Spo11-oligos were immunoprecipitated from 50 ml of synchronous meiotic culture (T = 4 h samples) with 80 µl of the anti-FLAG antibody in the first round and 25 µl in the second round of immunoprecipitation44. The Spo11-oligos were sequenced on Illumina HiSeq in the Memorial Sloan Kettering Cancer Center (MSKCC) Integrated Genomics Operation core facility. The adaptors were clipped followed by alignment of the oligo reads to S288c (sacCer2) reference genome using a custom pipeline16,38. Averaged maps from biological replicates were used for further analysis. Oligos within the rDNA (coordinates 451,000 and 471,000 on ChrXII) are highly enriched in sir2Δ datasets and were removed from all datasets prior to analysis. Spo11-oligo datasets analyzed in this manuscript are listed in Supplementary Table 5.
Quantification and statistical analyses
ChIP-seq data from two biological replicates were merged prior to analyses using the ChIPseq_Pipeline_v3 except for Hop1 ChIP from sir3Δ ndt80Δ, tel1Δ ndt80Δ, ndj1Δ ndt80Δ samples in Supplementary Fig. 7a and No tag ndt80Δ, and NDJ1-FRB ndt80Δ samples for Ndj1 depletion studies in Supplementary Fig. 7b for which replicate experiments were not performed. All datasets were normalized to global mean of one and regional enrichment was calculated. The R functions used can be found at ‘https://github.com/hochwagenlab/hwglabr2/’ and ‘https://github.com/VijiSubramanian/chrEnds’.
Statistical significance tests were performed in R 3.3.3. Either Mann-Whitney-Wilcoxon test on mean enrichment by chromosome (16 chromosomes; EARs versus interstitial) was used to test for significance or one-way ANOVA with post-hoc Tukey test was used. Two-way ANOVA for multiple linear regressions with interaction was performed on log2-scaled ChIP-seq enrichment to test variation in the slopes (chromosome size bias) of two different samples. For bootstrap analyses, random samplings of the ChIP data were performed on each of the 16 circularized chromosomes and this was repeated 5000 times. The samplings were equivalent to the experimental query in size and number for each experiment. Specifically, bootstrap samplings for EARs were two unlinked samplings from each of the 16 chromosomes, for the centromeres bootstrap involved only a single sampling of each of the 16 chromosomes while for the rDNA bootstrap the entire genome was sampled twice. Additionally, to assay enrichment at the rDNA borders, EARs (120 kb from either telomere) were excluded from the genome for random bootstrap samplings. Both averaged random sampling data and experimental query were normalized to genome average. The median and two-sided 95% CI was calculated based on the spread of the bootstrap-derived distribution of enrichment.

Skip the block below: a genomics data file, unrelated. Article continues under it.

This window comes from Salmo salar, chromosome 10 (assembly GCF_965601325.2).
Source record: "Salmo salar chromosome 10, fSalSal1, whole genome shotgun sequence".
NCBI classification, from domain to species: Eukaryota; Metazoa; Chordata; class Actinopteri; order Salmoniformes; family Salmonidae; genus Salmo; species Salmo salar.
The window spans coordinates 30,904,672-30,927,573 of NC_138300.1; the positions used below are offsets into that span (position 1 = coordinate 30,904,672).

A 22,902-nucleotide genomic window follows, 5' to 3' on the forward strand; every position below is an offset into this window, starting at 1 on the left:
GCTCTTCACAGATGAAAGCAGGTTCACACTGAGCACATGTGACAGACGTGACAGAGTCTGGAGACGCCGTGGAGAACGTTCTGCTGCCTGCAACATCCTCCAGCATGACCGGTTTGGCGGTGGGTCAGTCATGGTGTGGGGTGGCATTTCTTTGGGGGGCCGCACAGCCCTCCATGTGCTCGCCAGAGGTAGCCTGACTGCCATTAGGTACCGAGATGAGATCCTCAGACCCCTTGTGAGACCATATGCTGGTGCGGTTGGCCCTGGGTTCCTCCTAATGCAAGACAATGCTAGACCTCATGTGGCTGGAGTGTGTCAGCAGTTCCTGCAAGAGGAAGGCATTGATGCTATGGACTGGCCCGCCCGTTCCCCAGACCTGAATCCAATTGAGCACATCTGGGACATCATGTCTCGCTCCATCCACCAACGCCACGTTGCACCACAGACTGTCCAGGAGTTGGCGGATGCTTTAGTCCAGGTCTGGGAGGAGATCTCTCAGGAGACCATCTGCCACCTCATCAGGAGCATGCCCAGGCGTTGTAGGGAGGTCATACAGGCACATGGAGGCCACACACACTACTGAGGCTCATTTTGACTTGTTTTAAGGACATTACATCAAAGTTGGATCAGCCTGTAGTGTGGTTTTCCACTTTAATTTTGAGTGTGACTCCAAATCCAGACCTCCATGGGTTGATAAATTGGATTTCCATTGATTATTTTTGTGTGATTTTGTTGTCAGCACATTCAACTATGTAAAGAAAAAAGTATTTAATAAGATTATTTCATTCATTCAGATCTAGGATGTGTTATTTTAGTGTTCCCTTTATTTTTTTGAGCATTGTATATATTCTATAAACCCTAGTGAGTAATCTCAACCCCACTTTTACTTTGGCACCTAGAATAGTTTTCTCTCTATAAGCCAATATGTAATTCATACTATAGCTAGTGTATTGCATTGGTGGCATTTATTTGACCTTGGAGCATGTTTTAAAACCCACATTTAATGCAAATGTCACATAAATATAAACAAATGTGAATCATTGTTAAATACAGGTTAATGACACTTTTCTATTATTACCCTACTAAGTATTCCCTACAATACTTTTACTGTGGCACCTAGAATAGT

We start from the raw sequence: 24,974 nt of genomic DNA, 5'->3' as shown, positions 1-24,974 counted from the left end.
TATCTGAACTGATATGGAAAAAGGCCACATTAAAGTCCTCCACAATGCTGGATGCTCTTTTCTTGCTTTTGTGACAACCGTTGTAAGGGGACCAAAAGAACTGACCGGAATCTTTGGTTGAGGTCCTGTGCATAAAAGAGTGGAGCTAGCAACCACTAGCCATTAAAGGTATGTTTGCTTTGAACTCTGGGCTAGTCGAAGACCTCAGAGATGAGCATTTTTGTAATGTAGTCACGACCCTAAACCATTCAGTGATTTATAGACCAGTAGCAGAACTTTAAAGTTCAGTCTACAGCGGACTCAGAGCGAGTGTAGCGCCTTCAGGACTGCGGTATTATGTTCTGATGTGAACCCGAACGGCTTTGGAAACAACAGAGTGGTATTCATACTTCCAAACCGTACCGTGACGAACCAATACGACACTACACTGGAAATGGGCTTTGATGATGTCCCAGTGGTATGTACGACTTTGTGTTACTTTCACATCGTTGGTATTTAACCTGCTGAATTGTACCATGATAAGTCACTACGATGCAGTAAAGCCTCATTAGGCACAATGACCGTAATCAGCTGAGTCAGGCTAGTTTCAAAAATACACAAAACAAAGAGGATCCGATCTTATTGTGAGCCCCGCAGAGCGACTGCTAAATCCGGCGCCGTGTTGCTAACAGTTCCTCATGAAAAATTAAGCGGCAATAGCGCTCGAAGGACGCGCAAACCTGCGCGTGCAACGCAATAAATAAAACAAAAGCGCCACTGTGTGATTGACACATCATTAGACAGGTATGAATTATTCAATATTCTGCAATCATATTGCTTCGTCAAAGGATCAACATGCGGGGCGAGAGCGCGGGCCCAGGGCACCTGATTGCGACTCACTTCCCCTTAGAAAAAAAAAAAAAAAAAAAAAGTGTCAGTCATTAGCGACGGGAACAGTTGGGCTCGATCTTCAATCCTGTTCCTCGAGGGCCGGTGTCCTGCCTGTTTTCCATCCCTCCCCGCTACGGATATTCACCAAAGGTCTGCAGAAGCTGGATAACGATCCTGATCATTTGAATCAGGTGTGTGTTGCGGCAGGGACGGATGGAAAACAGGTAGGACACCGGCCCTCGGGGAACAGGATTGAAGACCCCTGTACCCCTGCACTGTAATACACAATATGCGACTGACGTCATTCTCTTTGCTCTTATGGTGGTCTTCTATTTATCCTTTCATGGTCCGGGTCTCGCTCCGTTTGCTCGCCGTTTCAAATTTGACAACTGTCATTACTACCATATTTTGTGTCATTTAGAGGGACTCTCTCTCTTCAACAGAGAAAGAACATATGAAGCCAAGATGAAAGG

Further information on experimental design is available in the Nature Research Reporting Summary linked to this article.
The source data underlying all Figures and Supplementary Figures are provided as a Source Data file. All datasets reported in this paper (except published datasets) are available at the Gene Expression Omnibus (GEO) with the accession number ‘GSE105111’ for ChIP-seq datasets and ‘GSE122882’ for Spo11-oligo datasets. All data is available from the authors upon reasonable request. Genome-wide S1-seq datasets (Supplementary Table 6) for wild-type meiosis, GEO accession number GSE85253, were obtained from ref. 43. The processed dataset aligned to the S288c reference genome (sacCer2) was used. The mapped Spo11-oligo counts within hotspots for wild type and zip3∆ mutant, GEO number GSE48299, aligned to the S288c reference genome (sacCer2) were obtained from ref. 16. Wild type datasets from GEO dataset GSE6791044 were used as control for Spo11-Flag oligo sequencing data from pch2Δ and sir2Δ samples.
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We are grateful to Brian Parker at NYU for advice on statistics. We thank the NYU Genomics Core facility for technical assistance and data processing. This work was funded in part by grant R01 GM111715 from the NIH and research grant #6-FY16–208 from the March of Dimes Foundation to A.H.; grant R35 GM118092 from the NIH to S.K. and MSKCC Cancer Center Core Grant P30 CA008748; grant R01 GM050717 from the NIH to N.M.H.; grants BFU2015–65417-R from MINECO and CSI084U16 from Junta de Castilla y León in Spain to P.A.S.
The authors declare no competing interests.
Journal peer review information: Nature Communications thanks Valerie Borde and the other anonymous reviewer(s) for their contribution to the peer review of this work. Peer reviewer reports are available.
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Subramanian, V.V., Zhu, X., Markowitz, T.E. et al. Persistent DNA-break potential near telomeres increases initiation of meiotic recombination on short chromosomes. Nat Commun 10, 970 (2019). https://doi.org/10.1038/s41467-019-08875-x